With the recent new wave of operating system versions (BigSur, iOS 14 etc.), announced at recent WWDC, Apple quite silently introduced a new ML framework to accelerate training of neural networks across the CPU or one or more available GPUs.

ML Compute is not properly a new ML framework but new API’s that utilizes the high performance BNNS primitives made available by the Accelerate framework for the CPU and Metal Performance Shaders for the GPU.

After looking at the documentation and starting to use it on an iOS/macOS application, I understood that this is not really a simple, high level…


Hacking the new Apple ML Compute framework to accelerate training of neural networks across CPU and GPU

With the recent new wave of operating system versions (BigSur, iOS 14 etc.), announced at recent WWDC, Apple quite silently introduced a new ML framework to accelerate training of neural networks across the CPU or one or more available GPUs.

ML Compute is not properly a new ML framework but new API’s that utilizes the high performance BNNS primitives made available by the Accelerate framework for the CPU and Metal Performance Shaders for the GPU.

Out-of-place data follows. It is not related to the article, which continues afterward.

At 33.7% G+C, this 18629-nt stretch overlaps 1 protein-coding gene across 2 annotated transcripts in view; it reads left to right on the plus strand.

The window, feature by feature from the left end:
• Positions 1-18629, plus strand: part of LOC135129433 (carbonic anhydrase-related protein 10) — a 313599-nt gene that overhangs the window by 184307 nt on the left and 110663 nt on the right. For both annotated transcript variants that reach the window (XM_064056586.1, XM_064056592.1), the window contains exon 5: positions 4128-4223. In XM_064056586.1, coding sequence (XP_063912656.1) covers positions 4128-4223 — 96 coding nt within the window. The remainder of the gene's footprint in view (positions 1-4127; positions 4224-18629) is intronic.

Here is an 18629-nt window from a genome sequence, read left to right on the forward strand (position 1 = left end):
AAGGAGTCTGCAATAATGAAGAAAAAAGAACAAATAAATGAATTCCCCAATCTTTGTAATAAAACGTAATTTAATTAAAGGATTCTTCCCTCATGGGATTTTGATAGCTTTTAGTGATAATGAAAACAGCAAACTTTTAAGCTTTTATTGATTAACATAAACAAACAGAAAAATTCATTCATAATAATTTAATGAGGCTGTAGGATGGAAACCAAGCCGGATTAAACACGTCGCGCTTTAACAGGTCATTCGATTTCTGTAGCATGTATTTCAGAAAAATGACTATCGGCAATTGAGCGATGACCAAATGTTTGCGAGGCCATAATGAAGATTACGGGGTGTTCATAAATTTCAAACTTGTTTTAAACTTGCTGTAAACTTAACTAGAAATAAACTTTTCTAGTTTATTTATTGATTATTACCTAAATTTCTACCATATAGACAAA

After looking at the documentation and start using it on a iOS/macOS application I understood that this is not really a simple, high level framework…


Did you know you can fully train a LeNet convolutional neural network (CNN) directly on iOS devices? And that the performance isn’t bad at all ?!

Photo by Eric Tompkins on Unsplash

In a previous article, I focused on transfer learning scenarios with Core ML, and in particular we saw how to create a new model on an iOS device, import embedding weights from a previously-trained model, and train the rest of the layers on-device, using private and local data:

Moving forward in my long journey towards developing a Swift federated learning infrastructure, this time I’ve investigated how to train, from scratch on iOS devices, a…


Did you know you can fully train a LeNet Convolutional Neural Network model with the MNIST dataset directly on iOS devices ? And that the performance is not bad at all ?!

Training MNIST CNN on iOS devices with Core ML

In the previous article I’ve been focused on transfer learning scenarios with Core ML and in particular we saw how to create a new model on iOS device, importing Embedding weights from a previously trained model and train the rest of the layers locally, on device, using private and local data (see https://heartbeat.fritz.ai/core-ml-on-device-training-with-transfer-learning-from-swift-for-tensorflow-models-1264b444e18d)